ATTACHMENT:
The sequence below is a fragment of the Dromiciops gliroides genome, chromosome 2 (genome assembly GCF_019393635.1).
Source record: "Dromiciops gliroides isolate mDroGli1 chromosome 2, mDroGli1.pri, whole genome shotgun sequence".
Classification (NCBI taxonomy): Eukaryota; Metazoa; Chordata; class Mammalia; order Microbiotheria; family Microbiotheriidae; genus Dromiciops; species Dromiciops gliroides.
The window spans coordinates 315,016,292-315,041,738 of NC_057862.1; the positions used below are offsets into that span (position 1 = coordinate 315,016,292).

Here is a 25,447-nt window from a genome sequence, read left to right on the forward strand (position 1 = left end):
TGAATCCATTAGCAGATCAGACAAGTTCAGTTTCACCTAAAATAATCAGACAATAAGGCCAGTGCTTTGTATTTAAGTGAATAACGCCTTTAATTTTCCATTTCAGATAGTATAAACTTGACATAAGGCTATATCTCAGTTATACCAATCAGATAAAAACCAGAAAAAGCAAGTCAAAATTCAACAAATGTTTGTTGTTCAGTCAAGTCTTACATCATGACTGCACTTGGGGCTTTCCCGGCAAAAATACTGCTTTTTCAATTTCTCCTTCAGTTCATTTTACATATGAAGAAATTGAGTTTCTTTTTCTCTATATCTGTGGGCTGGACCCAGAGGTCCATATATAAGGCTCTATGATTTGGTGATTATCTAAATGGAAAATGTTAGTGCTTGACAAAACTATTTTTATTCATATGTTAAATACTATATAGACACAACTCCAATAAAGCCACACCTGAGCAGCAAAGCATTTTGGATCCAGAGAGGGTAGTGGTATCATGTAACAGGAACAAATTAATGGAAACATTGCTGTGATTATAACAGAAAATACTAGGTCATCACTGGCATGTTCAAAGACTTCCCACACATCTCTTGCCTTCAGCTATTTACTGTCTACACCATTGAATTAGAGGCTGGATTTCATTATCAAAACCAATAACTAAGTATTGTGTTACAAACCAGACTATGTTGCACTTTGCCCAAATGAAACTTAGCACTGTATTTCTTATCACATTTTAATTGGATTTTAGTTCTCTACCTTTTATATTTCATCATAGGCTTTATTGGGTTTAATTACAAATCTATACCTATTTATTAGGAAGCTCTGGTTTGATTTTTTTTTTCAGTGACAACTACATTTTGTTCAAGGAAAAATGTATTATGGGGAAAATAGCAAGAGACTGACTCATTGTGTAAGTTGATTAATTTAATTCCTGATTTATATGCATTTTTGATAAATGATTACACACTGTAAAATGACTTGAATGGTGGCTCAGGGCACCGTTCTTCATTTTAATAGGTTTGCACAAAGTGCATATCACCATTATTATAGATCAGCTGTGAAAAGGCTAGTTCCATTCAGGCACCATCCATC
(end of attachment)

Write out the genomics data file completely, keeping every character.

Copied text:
The sequence below is a fragment of the Dromiciops gliroides genome, chromosome 2 (genome assembly GCF_019393635.1).
Source record: "Dromiciops gliroides isolate mDroGli1 chromosome 2, mDroGli1.pri, whole genome shotgun sequence".
Classification (NCBI taxonomy): Eukaryota; Metazoa; Chordata; class Mammalia; order Microbiotheria; family Microbiotheriidae; genus Dromiciops; species Dromiciops gliroides.
The window spans coordinates 315,016,292-315,041,738 of NC_057862.1; the positions used below are offsets into that span (position 1 = coordinate 315,016,292).

Here is a 25,447-nt window from a genome sequence, read left to right on the forward strand (position 1 = left end):
TGAATCCATTAGCAGATCAGACAAGTTCAGTTTCACCTAAAATAATCAGACAATAAGGCCAGTGCTTTGTATTTAAGTGAATAACGCCTTTAATTTTCCATTTCAGATAGTATAAACTTGACATAAGGCTATATCTCAGTTATACCAATCAGATAAAAACCAGAAAAAGCAAGTCAAAATTCAACAAATGTTTGTTGTTCAGTCAAGTCTTACATCATGACTGCACTTGGGGCTTTCCCGGCAAAAATACTGCTTTTTCAATTTCTCCTTCAGTTCATTTTACATATGAAGAAATTGAGTTTCTTTTTCTCTATATCTGTGGGCTGGACCCAGAGGTCCATATATAAGGCTCTATGATTTGGTGATTATCTAAATGGAAAATGTTAGTGCTTGACAAAACTATTTTTATTCATATGTTAAATACTATATAGACACAACTCCAATAAAGCCACACCTGAGCAGCAAAGCATTTTGGATCCAGAGAGGGTAGTGGTATCATGTAACAGGAACAAATTAATGGAAACATTGCTGTGATTATAACAGAAAATACTAGGTCATCACTGGCATGTTCAAAGACTTCCCACACATCTCTTGCCTTCAGCTATTTACTGTCTACACCATTGAATTAGAGGCTGGATTTCATTATCAAAACCAATAACTAAGTATTGTGTTACAAACCAGACTATGTTGCACTTTGCCCAAATGAAACTTAGCACTGTATTTCTTATCACATTTTAATTGGATTTTAGTTCTCTACCTTTTATATTTCATCATAGGCTTTATTGGGTTTAATTACAAATCTATACCTATTTATTAGGAAGCTCTGGTTTGATTTTTTTTTTCAGTGACAACTACATTTTGTTCAAGGAAAAATGTATTATGGGGAAAATAGCAAGAGACTGACTCATTGTGTAAGTTGATTAATTTAATTCCTGATTTATATGCATTTTTGATAAATGATTACACACTGTAAAATGACTTGAATGGTGGCTCAGGGCACCGTTCTTCATTTTAATAGGTTTGCACAAAGTGCATATCACCATTATTATAGATCAGCTGTGAAAAGGCTAGTTCCATTCAGGCACCATCCATC